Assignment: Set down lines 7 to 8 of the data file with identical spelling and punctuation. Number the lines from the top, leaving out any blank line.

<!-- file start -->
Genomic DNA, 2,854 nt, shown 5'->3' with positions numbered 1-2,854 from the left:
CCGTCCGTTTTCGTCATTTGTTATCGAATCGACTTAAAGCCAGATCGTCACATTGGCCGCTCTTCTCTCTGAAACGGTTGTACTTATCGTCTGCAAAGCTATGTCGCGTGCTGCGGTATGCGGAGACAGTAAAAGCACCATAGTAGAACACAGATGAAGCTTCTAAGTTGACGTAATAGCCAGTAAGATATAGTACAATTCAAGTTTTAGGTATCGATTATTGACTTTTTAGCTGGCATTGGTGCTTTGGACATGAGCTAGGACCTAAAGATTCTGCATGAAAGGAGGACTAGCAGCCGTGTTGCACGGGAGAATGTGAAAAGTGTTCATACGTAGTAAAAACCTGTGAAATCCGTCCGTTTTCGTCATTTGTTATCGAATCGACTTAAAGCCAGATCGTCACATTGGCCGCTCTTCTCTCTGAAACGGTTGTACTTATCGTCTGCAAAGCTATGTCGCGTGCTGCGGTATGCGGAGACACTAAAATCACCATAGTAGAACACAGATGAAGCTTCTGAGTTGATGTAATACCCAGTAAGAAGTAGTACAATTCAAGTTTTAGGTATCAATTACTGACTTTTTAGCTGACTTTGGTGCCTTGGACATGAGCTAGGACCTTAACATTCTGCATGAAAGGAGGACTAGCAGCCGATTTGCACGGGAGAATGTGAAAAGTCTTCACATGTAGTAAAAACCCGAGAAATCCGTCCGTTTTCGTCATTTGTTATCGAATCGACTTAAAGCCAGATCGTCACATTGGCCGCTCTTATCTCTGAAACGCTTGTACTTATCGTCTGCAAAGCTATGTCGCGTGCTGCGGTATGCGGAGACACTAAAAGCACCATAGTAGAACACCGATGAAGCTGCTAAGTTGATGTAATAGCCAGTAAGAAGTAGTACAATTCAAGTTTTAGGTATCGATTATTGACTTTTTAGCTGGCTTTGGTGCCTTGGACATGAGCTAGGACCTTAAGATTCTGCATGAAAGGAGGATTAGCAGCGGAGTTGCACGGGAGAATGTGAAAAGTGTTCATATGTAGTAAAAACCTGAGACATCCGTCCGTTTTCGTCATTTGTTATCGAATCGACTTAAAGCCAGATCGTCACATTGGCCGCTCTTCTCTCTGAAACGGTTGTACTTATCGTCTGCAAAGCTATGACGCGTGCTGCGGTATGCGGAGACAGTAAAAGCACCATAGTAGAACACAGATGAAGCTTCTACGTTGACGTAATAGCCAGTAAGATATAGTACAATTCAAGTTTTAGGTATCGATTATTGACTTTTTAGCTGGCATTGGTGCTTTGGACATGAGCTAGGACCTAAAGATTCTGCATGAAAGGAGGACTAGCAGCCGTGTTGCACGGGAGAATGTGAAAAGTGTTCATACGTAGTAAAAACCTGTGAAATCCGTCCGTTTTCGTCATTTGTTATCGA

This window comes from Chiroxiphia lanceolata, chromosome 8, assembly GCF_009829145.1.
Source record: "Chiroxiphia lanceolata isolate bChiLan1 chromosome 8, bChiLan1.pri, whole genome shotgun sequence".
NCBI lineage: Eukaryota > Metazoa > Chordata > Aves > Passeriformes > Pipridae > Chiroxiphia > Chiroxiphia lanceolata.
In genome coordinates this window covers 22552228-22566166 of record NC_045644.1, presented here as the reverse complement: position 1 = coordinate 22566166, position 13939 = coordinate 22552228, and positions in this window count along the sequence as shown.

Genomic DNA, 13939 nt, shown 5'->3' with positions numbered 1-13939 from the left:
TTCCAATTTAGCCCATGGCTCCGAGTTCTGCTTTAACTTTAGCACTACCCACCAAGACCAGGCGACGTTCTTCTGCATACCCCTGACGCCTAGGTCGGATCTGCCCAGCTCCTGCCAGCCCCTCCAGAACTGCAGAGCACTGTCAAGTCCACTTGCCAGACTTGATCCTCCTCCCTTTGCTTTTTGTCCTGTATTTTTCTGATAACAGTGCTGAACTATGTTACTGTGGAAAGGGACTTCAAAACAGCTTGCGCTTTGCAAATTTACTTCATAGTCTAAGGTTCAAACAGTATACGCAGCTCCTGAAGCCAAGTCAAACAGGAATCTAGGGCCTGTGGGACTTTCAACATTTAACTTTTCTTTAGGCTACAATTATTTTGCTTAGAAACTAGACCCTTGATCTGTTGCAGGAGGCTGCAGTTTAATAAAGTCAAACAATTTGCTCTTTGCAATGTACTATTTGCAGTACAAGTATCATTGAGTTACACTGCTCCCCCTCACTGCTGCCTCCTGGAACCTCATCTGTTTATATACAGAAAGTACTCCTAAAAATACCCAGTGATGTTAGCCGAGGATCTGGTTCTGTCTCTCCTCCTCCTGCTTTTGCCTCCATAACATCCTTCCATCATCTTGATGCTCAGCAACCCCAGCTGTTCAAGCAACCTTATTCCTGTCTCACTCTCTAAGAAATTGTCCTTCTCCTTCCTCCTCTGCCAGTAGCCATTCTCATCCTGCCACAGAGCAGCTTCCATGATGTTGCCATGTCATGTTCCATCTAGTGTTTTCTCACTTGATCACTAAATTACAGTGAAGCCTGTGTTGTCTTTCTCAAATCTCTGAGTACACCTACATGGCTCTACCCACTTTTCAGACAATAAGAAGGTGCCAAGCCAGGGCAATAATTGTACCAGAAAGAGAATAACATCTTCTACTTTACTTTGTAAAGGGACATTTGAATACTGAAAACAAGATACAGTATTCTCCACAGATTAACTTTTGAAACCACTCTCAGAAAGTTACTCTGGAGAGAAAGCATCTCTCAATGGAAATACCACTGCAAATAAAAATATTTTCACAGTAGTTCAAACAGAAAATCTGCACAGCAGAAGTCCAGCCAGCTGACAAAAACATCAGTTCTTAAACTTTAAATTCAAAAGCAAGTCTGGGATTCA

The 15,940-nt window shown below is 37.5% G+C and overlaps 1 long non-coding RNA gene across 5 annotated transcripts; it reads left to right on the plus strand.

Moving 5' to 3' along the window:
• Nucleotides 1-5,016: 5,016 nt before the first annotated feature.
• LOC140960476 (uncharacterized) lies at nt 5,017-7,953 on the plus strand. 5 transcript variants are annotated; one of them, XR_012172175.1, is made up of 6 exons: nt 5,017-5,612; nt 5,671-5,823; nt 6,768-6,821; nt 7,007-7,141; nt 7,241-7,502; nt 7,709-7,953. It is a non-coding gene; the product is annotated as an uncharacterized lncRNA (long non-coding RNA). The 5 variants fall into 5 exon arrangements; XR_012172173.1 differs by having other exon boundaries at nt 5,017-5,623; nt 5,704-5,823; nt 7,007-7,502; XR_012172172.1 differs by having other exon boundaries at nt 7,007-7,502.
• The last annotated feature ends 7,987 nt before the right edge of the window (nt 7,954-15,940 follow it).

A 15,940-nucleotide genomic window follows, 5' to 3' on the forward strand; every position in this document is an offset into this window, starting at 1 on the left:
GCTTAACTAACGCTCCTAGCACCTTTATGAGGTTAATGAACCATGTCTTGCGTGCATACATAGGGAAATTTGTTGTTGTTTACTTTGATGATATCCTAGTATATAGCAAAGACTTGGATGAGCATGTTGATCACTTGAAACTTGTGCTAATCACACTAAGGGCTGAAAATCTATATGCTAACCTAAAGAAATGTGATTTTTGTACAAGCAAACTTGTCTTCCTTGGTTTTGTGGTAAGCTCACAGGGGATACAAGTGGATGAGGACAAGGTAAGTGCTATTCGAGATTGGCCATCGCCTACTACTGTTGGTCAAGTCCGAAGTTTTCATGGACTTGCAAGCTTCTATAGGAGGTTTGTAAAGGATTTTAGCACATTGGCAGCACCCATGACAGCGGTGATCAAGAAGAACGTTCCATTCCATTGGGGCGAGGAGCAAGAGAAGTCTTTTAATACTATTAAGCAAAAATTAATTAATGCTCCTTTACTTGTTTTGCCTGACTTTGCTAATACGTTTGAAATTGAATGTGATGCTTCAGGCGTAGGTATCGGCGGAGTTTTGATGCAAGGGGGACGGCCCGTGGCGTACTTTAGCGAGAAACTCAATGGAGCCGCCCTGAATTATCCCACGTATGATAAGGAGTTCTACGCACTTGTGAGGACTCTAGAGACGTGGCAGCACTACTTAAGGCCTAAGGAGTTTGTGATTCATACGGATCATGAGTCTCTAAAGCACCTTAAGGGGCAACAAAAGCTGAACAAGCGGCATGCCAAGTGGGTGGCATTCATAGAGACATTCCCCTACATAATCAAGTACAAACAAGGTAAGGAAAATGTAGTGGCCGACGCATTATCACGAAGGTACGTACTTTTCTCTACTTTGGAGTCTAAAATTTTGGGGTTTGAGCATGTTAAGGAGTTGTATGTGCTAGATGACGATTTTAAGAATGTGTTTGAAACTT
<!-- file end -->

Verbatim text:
Genomic DNA, 13939 nt, shown 5'->3' with positions numbered 1-13939 from the left:
TTCCAATTTAGCCCATGGCTCCGAGTTCTGCTTTAACTTTAGCACTACCCACCAAGACCAGGCGACGTTCTTCTGCATACCCCTGACGCCTAGGTCGGATCTGCCCAGCTCCTGCCAGCCCCTCCAGAACTGCAGAGCACTGTCAAGTCCACTTGCCAGACTTGATCCTCCTCCCTTTGCTTTTTGTCCTGTATTTTTCTGATAACAGTGCTGAACTATGTTACTGTGGAAAGGGACTTCAAAACAGCTTGCGCTTTGCAAATTTACTTCATAGTCTAAGGTTCAAACAGTATACGCAGCTCCTGAAGCCAAGTCAAACAGGAATCTAGGGCCTGTGGGACTTTCAACATTTAACTTTTCTTTAGGCTACAATTATTTTGCTTAGAAACTAGACCCTTGATCTGTTGCAGGAGGCTGCAGTTTAATAAAGTCAAACAATTTGCTCTTTGCAATGTACTATTTGCAGTACAAGTATCATTGAGTTACACTGCTCCCCCTCACTGCTGCCTCCTGGAACCTCATCTGTTTATATACAGAAAGTACTCCTAAAAATACCCAGTGATGTTAGCCGAGGATCTGGTTCTGTCTCTCCTCCTCCTGCTTTTGCCTCCATAACATCCTTCCATCATCTTGATGCTCAGCAACCCCAGCTGTTCAAGCAACCTTATTCCTGTCTCACTCTCTAAGAAATTGTCCTTCTCCTTCCTCCTCTGCCAGTAGCCATTCTCATCCTGCCACAGAGCAGCTTCCATGATGTTGCCATGTCATGTTCCATCTAGTGTTTTCTCACTTGATCACTAAATTACAGTGAAGCCTGTGTTGTCTTTCTCAAATCTCTGAGTACACCTACATGGCTCTACCCACTTTTCAGACAATAAGAAGGTGCCAAGCCAGGGCAATAATTGTACCAGAAAGAGAATAACATCTTCTACTTTACTTTGTAAAGGGACATTTGAATACTGAAAACAAGATACAGTATTCTCCACAGATTAACTTTTGAAACCACTCTCAGAAAGTTACTCTGGAGAGAAAGCATCTCTCAATGGAAATACCACTGCAAATAAAAATATTTTCACAGTAGTTCAAACAGAAAATCTGCACAGCAGAAGTCCAGCCAGCTGACAAAAACATCAGTTCTTAAACTTTAAATTCAAAAGCAAGTCTGGGATTCA